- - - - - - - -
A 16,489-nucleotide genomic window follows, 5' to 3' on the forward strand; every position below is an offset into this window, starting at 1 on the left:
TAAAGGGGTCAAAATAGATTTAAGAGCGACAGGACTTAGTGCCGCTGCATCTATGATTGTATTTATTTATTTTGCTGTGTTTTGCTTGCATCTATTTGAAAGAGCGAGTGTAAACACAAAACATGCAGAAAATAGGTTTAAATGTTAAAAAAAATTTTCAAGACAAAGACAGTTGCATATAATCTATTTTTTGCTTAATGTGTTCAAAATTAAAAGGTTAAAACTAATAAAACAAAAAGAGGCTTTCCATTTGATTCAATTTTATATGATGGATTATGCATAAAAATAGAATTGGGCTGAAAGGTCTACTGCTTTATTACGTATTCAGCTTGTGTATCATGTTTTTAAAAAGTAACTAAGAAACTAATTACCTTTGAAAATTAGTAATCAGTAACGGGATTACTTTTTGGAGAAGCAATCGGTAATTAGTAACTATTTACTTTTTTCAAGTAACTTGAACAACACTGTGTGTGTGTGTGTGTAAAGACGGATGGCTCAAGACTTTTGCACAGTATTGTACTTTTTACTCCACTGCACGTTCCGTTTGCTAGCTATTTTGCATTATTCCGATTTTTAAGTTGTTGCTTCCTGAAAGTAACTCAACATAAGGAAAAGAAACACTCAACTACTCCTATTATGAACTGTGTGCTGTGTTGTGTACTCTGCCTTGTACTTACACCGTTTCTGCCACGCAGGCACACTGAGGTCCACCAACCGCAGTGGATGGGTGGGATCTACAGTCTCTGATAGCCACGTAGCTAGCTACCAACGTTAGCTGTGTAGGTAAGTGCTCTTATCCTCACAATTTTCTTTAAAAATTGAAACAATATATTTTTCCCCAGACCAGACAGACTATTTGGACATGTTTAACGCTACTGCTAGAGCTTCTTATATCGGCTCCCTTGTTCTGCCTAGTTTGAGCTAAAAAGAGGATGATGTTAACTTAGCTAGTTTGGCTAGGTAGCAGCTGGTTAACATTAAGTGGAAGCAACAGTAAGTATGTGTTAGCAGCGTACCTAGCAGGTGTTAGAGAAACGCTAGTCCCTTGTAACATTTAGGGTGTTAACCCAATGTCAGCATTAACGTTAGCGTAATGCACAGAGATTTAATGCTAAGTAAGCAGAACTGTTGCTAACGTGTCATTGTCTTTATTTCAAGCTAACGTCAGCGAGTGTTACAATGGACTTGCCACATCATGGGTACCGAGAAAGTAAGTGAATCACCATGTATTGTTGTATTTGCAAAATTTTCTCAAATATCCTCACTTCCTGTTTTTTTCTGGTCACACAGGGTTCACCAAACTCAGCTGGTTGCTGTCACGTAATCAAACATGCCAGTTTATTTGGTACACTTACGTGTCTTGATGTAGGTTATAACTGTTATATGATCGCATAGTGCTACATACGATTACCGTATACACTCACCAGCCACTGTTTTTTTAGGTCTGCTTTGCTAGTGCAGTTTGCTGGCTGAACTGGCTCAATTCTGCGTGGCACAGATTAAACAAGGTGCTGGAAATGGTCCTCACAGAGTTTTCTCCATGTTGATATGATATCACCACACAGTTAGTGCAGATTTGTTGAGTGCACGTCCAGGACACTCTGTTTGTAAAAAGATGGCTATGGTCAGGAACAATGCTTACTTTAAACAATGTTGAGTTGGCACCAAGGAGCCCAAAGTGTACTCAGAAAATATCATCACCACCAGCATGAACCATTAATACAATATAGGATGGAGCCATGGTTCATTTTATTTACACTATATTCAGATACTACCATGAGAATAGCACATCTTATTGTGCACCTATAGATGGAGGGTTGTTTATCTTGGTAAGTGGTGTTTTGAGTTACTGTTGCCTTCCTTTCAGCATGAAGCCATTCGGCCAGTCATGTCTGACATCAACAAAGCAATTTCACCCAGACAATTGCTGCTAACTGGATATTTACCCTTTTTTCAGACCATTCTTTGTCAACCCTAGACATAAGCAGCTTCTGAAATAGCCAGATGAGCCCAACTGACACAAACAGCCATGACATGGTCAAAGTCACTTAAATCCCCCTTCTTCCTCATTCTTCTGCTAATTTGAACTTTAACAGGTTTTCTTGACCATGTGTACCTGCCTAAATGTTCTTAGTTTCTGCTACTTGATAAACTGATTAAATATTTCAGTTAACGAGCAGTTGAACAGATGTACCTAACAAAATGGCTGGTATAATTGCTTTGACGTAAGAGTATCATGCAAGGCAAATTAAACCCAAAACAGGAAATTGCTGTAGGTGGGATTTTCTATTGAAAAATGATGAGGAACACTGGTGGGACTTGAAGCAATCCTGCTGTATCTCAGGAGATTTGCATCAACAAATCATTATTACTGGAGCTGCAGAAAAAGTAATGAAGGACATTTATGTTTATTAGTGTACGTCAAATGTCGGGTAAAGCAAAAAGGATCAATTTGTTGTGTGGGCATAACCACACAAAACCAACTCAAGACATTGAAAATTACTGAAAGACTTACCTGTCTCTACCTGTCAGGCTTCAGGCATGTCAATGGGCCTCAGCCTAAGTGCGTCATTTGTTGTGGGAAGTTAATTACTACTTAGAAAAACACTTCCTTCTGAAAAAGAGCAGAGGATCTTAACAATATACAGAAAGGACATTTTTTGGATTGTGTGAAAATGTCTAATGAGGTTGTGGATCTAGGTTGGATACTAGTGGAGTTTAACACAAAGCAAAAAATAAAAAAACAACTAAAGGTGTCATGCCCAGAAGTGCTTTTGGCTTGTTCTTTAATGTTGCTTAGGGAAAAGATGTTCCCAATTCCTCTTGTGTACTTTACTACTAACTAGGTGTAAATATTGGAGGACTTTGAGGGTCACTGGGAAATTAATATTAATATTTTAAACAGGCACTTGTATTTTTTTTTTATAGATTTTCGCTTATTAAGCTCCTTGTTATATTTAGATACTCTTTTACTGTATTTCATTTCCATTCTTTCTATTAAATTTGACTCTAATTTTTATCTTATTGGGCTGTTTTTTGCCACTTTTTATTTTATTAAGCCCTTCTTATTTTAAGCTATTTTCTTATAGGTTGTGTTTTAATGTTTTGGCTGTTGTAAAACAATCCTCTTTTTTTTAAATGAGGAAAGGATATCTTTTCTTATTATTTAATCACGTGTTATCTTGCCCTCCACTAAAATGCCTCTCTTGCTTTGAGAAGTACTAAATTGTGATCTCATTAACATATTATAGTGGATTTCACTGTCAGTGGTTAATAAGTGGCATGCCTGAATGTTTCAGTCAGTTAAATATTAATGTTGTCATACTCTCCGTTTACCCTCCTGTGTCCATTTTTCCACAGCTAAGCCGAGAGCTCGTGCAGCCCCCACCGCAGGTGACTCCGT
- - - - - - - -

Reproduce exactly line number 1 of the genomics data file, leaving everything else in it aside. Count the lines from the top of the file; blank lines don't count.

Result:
A 16,489-nucleotide genomic window follows, 5' to 3' on the forward strand; every position below is an offset into this window, starting at 1 on the left: